The five waves of containerization
Today it is hard to imagine the transportation of goods without the container. The famous 20-foot box, which began to gain in popularity in the 1960s, has revolutionized maritime transportation. Quebecer Jean-Paul Rodrigue, who holds a PhD in transport geography, has studied the phenomenon of containerization in great detail. Prof. Rodrigue has been in the United States for more than 10 years now and teaches at Hofstra University in the State of New York.
In a study entitled The Waves of Containerization: Shifts in Global Maritime Transportation, which he co-authored with David Guerrero of the Université de Paris-Est, Prof. Rodrigue identified five waves that represent the growth of containerization on international maritime routes.
1st Wave: The Pioneers (1960-1975)
The first container terminal at the Port of Montreal, at Section 70, was put into service on November 12, 1968.
Pioneer ports establish container-handling operations in the countries of the economic triad: North America, Western Europe, Australia and Japan.
Representative ports: Antwerp, New York, Los Angeles, Oakland, Nagoya and Yokohama.
2nd Wave: The Adopters (1970-1985)
This period corresponds to the expansion of containerization in the countries of the triad as well as with their regional trade partners. Ports in the Caribbean, Latin America, the Mediterranean and among the emerging East Asian Tigers (Thailand, Taiwan and Hong Kong) equip themselves. As international trading relationships intensify, container ports add to their long list of maritime services.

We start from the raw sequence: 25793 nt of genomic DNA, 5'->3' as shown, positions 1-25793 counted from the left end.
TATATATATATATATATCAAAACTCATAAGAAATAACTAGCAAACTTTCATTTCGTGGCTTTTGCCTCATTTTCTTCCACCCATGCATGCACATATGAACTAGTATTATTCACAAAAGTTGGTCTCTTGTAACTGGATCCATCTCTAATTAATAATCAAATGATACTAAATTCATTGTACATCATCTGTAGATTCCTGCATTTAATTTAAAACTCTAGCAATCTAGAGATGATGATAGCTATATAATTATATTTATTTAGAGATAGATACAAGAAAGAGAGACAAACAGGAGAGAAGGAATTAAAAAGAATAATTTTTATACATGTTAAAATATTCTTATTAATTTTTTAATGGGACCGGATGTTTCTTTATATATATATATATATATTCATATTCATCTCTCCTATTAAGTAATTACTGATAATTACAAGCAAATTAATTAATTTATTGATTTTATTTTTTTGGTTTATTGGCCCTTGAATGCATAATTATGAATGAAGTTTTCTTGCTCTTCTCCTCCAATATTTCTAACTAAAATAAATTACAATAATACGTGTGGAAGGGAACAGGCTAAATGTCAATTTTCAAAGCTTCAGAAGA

Representative ports: Rotterdam, Tokyo, Hong Kong, Kaohsiung, Jeddah and Kingston.
3rd Wave: Global Diffusion (1980-1990)
There is massive diffusion of containerization particularly in new markets such as East and Southeast Asia (not including China). Transshipment of containers begins. As the number of container ports increases, the network strategy to serve them favours a shift from point-to-point services along pendulum routes to the use of hub-and-spoke services from strategically located hub ports where goods are transshipped onto vessels.
Representative ports: Singapore, Colombo, Busan, Dubai and Algeciras.
4th Wave: Standardization (1995-2005)
The container becomes the standard means for global freight distribution, particularly with the industrialization of China and the development of major export ports. Big post-Panamax ships make their debut. The maritime transportation network becomes more complex and new transshipment ports are established to better link deep-sea services with regional ports such as Salalah, Colon and Freeport. Other ports are created to accommodate growth in emerging economies such as Vietnam, Mexico, India and Brazil.
Representative ports: Shanghai, Shenzhen, Gioia Tauro, Ningbo and Tanjung Pelepas.
5th Wave: Peak Growth (2005 to today)
The expansion of containerization reaches a new peak. New container ports are niche ports that fill a specific role, such as a new gateway to cope with congestion on a route, or to serve a developing region. The Port of Prince Rupert, the only container port to emerge on the North American West Coast in recent years, is created to capitalize on short transpacific transit times and direct rail connections to the industrial heartland and notably Chicago.
Representative ports: Tangier Med, Caucedo, Yingkou and Prince Rupert.